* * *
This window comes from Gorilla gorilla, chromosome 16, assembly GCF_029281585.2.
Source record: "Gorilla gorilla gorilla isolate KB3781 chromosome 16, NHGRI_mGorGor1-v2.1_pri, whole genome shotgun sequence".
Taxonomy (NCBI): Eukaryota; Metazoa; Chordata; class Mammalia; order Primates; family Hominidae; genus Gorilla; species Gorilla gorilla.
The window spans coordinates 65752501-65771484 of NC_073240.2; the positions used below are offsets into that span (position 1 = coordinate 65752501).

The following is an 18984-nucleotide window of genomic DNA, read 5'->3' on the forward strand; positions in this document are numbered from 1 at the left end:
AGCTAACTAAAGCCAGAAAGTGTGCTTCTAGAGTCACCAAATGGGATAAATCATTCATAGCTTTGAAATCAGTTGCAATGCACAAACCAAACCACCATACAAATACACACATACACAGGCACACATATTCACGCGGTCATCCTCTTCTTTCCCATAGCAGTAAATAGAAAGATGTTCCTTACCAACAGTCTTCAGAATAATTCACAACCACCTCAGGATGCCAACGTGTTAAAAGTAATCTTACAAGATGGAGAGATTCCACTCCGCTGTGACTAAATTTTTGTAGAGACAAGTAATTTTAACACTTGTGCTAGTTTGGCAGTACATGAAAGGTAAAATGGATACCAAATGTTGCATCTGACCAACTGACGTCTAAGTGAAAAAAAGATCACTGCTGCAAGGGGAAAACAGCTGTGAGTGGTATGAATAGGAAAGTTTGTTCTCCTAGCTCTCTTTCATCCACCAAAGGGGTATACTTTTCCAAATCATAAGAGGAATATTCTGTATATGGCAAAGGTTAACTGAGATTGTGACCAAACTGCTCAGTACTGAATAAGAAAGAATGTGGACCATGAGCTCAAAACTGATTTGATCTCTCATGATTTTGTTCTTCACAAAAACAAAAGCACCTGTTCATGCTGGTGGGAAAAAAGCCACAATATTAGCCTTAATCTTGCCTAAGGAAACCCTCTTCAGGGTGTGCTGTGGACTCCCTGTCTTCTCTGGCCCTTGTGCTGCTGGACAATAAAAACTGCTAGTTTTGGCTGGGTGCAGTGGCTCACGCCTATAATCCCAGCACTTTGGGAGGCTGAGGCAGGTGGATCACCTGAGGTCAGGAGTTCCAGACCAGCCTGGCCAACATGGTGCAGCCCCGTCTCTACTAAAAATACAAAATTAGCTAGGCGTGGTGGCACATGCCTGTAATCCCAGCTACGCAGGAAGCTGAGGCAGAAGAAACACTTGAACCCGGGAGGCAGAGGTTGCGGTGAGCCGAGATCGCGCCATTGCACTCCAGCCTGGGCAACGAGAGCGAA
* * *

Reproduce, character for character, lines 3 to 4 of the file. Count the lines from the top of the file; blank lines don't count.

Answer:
Taxonomy (NCBI): Eukaryota; Metazoa; Chordata; class Mammalia; order Primates; family Hominidae; genus Gorilla; species Gorilla gorilla.
The window spans coordinates 65752501-65771484 of NC_073240.2; the positions used below are offsets into that span (position 1 = coordinate 65752501).